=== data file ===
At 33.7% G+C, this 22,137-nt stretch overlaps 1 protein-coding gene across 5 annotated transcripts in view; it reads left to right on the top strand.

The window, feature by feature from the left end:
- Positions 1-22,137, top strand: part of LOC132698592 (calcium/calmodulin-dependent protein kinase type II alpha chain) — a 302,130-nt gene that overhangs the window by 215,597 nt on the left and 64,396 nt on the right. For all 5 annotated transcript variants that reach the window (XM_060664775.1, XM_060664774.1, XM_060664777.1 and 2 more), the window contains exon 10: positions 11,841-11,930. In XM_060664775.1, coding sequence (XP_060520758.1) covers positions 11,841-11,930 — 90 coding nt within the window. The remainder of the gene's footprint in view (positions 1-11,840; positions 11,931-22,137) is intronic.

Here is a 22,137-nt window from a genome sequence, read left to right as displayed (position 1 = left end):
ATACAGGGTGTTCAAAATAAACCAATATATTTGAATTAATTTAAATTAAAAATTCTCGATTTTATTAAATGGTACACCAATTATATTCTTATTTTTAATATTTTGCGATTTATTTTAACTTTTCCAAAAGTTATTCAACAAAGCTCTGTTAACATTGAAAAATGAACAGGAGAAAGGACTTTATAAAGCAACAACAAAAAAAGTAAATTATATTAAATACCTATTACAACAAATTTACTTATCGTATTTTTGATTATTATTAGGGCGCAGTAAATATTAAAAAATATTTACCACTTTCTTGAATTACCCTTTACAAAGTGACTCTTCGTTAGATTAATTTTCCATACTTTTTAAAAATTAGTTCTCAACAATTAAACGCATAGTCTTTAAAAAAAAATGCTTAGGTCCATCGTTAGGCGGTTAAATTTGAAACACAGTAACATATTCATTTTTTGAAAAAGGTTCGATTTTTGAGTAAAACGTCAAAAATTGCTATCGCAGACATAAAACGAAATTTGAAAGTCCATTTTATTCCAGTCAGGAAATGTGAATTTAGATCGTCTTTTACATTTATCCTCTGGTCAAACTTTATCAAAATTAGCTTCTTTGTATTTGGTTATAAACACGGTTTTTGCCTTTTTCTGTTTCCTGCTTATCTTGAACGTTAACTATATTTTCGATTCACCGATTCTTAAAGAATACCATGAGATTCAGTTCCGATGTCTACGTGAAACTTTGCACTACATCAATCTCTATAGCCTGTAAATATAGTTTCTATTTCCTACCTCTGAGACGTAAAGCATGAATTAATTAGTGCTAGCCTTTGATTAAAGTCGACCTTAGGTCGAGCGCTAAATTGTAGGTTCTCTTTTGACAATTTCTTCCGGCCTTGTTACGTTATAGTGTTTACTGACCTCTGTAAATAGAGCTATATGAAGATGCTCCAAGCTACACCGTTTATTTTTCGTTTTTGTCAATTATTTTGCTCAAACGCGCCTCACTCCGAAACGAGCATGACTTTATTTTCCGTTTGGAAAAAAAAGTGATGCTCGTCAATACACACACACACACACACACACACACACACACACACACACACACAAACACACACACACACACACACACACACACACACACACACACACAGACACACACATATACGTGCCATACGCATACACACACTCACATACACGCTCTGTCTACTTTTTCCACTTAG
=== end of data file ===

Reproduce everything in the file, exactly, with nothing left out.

At 33.7% G+C, this 22,137-nt stretch overlaps 1 protein-coding gene across 5 annotated transcripts in view; it reads left to right on the top strand.

The window, feature by feature from the left end:
- Positions 1-22,137, top strand: part of LOC132698592 (calcium/calmodulin-dependent protein kinase type II alpha chain) — a 302,130-nt gene that overhangs the window by 215,597 nt on the left and 64,396 nt on the right. For all 5 annotated transcript variants that reach the window (XM_060664775.1, XM_060664774.1, XM_060664777.1 and 2 more), the window contains exon 10: positions 11,841-11,930. In XM_060664775.1, coding sequence (XP_060520758.1) covers positions 11,841-11,930 — 90 coding nt within the window. The remainder of the gene's footprint in view (positions 1-11,840; positions 11,931-22,137) is intronic.

Here is a 22,137-nt window from a genome sequence, read left to right as displayed (position 1 = left end):
ATACAGGGTGTTCAAAATAAACCAATATATTTGAATTAATTTAAATTAAAAATTCTCGATTTTATTAAATGGTACACCAATTATATTCTTATTTTTAATATTTTGCGATTTATTTTAACTTTTCCAAAAGTTATTCAACAAAGCTCTGTTAACATTGAAAAATGAACAGGAGAAAGGACTTTATAAAGCAACAACAAAAAAAGTAAATTATATTAAATACCTATTACAACAAATTTACTTATCGTATTTTTGATTATTATTAGGGCGCAGTAAATATTAAAAAATATTTACCACTTTCTTGAATTACCCTTTACAAAGTGACTCTTCGTTAGATTAATTTTCCATACTTTTTAAAAATTAGTTCTCAACAATTAAACGCATAGTCTTTAAAAAAAAATGCTTAGGTCCATCGTTAGGCGGTTAAATTTGAAACACAGTAACATATTCATTTTTTGAAAAAGGTTCGATTTTTGAGTAAAACGTCAAAAATTGCTATCGCAGACATAAAACGAAATTTGAAAGTCCATTTTATTCCAGTCAGGAAATGTGAATTTAGATCGTCTTTTACATTTATCCTCTGGTCAAACTTTATCAAAATTAGCTTCTTTGTATTTGGTTATAAACACGGTTTTTGCCTTTTTCTGTTTCCTGCTTATCTTGAACGTTAACTATATTTTCGATTCACCGATTCTTAAAGAATACCATGAGATTCAGTTCCGATGTCTACGTGAAACTTTGCACTACATCAATCTCTATAGCCTGTAAATATAGTTTCTATTTCCTACCTCTGAGACGTAAAGCATGAATTAATTAGTGCTAGCCTTTGATTAAAGTCGACCTTAGGTCGAGCGCTAAATTGTAGGTTCTCTTTTGACAATTTCTTCCGGCCTTGTTACGTTATAGTGTTTACTGACCTCTGTAAATAGAGCTATATGAAGATGCTCCAAGCTACACCGTTTATTTTTCGTTTTTGTCAATTATTTTGCTCAAACGCGCCTCACTCCGAAACGAGCATGACTTTATTTTCCGTTTGGAAAAAAAAGTGATGCTCGTCAATACACACACACACACACACACACACACACACACACACACACACACAAACACACACACACACACACACACACACACACACACACACACACAGACACACACATATACGTGCCATACGCATACACACACTCACATACACGCTCTGTCTACTTTTTCCACTTAG